ON 23 MARCH 1945



B-24 Liberator


RAAF B-24L Liberator, A72-80 (#44-41450), "Old Nick", of 24 Squadron, ditched into Vansittart Bay after taking off from Truscott airfield in Western Australia just before 0700 hrs on 23 March 1945. The pilot, Squadron Leader Nathaniel Herbert Straus, radioed Truscott tower that he was preparing for an emergency landing as he was unable to gain height. Three other Liberators took off for an armed shipping sweep.

Due to his low altitude, Straus was unable to again locate the airfield. For 23 minutes Straus made radio contact with Truscott and the other Liberators advising he could not gain height. At no stage did he advise what the apparent reason was for his inability to gain height but engine problems was the most possible cause. Straus was an above average pilot with over 1500 hours flying experience.


wa06a.jpg (76878 bytes)

Probable course for A72-80


At 0713 hrs Straus advised that he was about to ditch in Vansittart Bay. The other three Liberators saw A72-80 ditch at a fairly high rate of descent into the sea. It disintegrated on impact and caught fire. The crew eleven and one passenger were all killed:-

Sqn/Ldr N.H. Straus (250759) (Pilot)
F/Sgt H.J. Boyd (427775) (2nd Pilot)
F/O R.A. Whiting (Nav B) (4267333)
F/Lt C.D. Parry-Okeden (404485) (Bombadier)
F/O John Wilson Hursthouse (416215) (W.O. Air 1st)
W/O W. R. Flanagan (401748) (W.O. Air 2nd)
W/O H.G. Parker (408951) Air Gunner)
F/Sgt J.R. Ryan (422716) (Air Gunner)
F/Sgt A.J. Rodgers (436889) (Air Gunner)
Sgt. A.D. Whitehead (121592) (Air Gunner)
F/Sgt R.M. Morris (46563) (Flight Engineer)
Cpl D.W. Madden (36484) (Passenger)

Truscott tower requested HMAS Congoola at West Bay to proceed to the scene to search for survivors. HMAS Congoola arrived four hours later and was able to recover the body of one of the gunners, Flight Sergeant Rodgers. Some Spitfires and Venturas searched the area for two days.

Corporal D.W. Madden, who was not part of the crew, but went on the flight as passenger.  Only three bodies were recovered, Flt Sgt Rodgers, S/L N.H. Straus, Flt Lt C.D. Parry-Okeden. All that was found of F/O Hursthouse was his shirt. 

According to an Air Board telegram (4th April 1945) his body was taken by a crocodile. A sad irony was that F/O John Wilson Hursthouse wrote about his shirt shortly before the incident:-

13-3-1945  "....I have been hanging on to my nice thin shirts for the past month - I have worn them torn, and then had to stitch them up every time I wore them, but today I very reluctantly changed them for new ones - I say reluctantly, because the new ones are 'high grade hessian' and I don't think the grades are very high either - I already have one and they are terrors to wash - and they are as hot as Hanover! - but then I must look respectable."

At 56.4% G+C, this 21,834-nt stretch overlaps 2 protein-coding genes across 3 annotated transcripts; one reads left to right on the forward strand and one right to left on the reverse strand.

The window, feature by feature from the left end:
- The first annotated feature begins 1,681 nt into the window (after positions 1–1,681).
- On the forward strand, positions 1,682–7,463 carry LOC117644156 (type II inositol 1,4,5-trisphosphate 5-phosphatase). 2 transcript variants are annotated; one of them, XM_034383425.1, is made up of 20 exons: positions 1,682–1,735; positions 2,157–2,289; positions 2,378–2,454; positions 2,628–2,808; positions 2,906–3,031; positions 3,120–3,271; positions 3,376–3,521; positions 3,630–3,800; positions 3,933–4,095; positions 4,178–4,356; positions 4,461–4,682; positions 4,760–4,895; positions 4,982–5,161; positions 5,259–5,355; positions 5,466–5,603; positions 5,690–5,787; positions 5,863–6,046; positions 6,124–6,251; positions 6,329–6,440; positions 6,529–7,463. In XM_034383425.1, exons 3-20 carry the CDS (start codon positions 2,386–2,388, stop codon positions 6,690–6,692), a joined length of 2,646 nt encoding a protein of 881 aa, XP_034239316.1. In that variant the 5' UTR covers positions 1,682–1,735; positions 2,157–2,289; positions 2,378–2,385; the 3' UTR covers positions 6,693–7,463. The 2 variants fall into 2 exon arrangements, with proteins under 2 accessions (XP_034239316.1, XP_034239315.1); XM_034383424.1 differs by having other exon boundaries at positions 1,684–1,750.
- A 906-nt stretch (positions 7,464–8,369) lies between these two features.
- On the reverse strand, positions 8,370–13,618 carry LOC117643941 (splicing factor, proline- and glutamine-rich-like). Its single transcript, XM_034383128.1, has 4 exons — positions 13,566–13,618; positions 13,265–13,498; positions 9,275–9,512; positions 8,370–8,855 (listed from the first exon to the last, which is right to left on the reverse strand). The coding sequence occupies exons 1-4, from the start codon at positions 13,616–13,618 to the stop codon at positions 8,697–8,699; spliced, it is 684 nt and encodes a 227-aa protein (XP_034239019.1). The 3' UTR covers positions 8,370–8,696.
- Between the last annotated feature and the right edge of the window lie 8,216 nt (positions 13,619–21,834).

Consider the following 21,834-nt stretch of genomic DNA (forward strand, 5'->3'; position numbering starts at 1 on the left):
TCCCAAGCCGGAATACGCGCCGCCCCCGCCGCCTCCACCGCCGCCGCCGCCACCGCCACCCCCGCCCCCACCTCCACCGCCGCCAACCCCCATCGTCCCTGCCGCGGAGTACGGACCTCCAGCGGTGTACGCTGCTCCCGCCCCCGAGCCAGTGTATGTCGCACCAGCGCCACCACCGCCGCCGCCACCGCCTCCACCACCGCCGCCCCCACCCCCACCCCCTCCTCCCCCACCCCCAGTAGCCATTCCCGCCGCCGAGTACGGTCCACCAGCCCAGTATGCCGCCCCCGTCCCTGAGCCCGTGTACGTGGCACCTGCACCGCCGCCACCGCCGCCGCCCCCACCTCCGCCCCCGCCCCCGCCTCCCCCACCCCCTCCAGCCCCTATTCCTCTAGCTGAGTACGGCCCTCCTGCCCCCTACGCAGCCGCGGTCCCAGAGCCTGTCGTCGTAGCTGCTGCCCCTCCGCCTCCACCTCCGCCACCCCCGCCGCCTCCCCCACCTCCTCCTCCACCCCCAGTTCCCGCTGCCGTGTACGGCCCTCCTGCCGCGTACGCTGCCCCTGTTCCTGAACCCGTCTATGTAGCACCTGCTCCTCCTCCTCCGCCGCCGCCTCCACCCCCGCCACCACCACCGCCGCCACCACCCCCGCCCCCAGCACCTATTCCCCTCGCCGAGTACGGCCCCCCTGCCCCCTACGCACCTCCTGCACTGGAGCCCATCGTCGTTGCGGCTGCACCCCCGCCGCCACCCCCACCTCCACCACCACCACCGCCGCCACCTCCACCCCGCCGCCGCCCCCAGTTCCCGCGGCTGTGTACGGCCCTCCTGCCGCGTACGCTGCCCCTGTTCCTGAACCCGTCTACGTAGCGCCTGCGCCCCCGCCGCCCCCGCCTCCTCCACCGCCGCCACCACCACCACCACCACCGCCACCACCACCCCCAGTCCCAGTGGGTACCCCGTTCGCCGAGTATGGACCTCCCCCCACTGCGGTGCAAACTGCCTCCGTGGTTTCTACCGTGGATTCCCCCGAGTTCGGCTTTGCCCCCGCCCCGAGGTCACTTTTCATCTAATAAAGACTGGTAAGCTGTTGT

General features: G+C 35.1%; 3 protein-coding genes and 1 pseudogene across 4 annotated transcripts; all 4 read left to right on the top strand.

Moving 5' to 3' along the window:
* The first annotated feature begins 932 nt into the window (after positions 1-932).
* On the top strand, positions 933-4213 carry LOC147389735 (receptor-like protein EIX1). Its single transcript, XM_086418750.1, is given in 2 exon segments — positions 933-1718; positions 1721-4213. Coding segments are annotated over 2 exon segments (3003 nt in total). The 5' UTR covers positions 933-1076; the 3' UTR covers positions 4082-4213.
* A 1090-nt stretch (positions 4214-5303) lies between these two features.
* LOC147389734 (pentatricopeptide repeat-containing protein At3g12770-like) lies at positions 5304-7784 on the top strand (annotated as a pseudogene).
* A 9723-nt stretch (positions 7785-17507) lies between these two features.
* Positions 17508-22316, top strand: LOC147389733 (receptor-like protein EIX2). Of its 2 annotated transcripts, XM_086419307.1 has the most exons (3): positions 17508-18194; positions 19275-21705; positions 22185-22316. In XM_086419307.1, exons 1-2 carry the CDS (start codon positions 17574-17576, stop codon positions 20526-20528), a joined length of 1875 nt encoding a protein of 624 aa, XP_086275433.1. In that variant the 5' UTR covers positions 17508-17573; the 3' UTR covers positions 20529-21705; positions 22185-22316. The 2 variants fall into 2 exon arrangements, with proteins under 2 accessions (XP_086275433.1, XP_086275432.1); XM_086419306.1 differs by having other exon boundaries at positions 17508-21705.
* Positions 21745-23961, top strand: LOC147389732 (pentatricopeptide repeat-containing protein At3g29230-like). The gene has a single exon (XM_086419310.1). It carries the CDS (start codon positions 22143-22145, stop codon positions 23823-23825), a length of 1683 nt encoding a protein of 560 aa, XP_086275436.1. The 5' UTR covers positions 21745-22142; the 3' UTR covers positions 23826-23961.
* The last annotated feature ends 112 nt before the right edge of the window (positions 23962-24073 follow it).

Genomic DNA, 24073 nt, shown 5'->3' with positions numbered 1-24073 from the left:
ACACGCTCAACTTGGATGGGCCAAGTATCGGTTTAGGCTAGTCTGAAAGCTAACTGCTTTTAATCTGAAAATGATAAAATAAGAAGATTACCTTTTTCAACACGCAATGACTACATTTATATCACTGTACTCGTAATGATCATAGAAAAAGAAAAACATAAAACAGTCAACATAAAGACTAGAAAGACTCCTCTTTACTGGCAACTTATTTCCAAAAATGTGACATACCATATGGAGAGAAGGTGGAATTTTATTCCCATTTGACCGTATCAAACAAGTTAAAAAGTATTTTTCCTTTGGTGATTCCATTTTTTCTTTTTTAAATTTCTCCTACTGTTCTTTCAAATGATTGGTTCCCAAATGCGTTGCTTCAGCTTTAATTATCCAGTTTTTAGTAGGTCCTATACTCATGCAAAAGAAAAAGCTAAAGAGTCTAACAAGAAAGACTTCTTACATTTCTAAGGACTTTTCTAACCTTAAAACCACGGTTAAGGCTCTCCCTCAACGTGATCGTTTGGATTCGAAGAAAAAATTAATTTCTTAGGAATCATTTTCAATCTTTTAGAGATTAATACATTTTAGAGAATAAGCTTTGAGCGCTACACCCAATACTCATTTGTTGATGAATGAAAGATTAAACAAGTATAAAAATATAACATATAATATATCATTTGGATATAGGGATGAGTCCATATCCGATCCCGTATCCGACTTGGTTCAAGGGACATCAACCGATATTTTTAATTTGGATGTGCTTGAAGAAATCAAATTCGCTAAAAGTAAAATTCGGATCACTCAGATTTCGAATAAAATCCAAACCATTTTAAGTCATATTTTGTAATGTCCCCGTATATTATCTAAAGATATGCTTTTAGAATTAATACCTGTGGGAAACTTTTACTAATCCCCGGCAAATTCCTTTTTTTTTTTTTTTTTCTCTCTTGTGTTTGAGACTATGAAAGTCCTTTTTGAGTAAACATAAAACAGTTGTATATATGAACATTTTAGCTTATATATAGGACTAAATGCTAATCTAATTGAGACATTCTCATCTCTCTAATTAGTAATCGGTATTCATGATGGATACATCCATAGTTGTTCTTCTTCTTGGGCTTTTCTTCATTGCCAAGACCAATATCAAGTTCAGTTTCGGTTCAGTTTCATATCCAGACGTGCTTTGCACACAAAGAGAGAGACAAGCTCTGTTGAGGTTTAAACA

The pilots of the other three aircraft who possibly witnessed the accident were F/Lt. E.V. Ford (KIA 6 April 1945), F/Lt. R.M. Beattie (KIA 2 July 1945) and F/Lt. W.W. Kirkwood. Does anyone know whether any of the other crew members of these 3 aircraft are still alive?

The Commanding Officer of 24 Squadron arrived at Truscott airfield on 23 March 1945 to carry out a preliminary investigation. A Court of Inquiry was later convened to investigate the crash. The official cause of the crash was given as "undetermined".

Another theory espoused by some of 24 Squadron's pilots was that the control lock on the control surfaces may have been jammed in the locked position. It was common but not recommended practice to lock the control surfaces in the neutral position for the long taxiing run to the far end of the airfield prior to take-off, then turn straight onto the runway, disengage the control lock and then open the throttles for take-off.  It was possible if the disengagement of the control lock was performed too slowly, that the flow of air over the surfaces during a fast taxii could jam the controls in the locked position.

Another pilot, Tom Fitzgerald, who had been an ex-pilot of this aircraft, thought that the problem may have been due to some damage to the aircraft during an operation six weeks earlier.

B-24 Liberator A72-80 was received into the RAAF on 6 October 1944.

The following is an Extract from the Diary of Flight Lieutenant David Parry-Okeden dated 10 February 1945.  He was killed 6 weeks later in this crash, and requested that should his diary be censored he desired this "Soliloquy" be sent to his father:-

"I wonder if one of these days a burst will come up through the bombardier's window when I'm bending over the sight on a run - who knows?  It's in the lap of the Gods?  It doesn't worry me.  There's not much time to worry about things like that on a bombing run.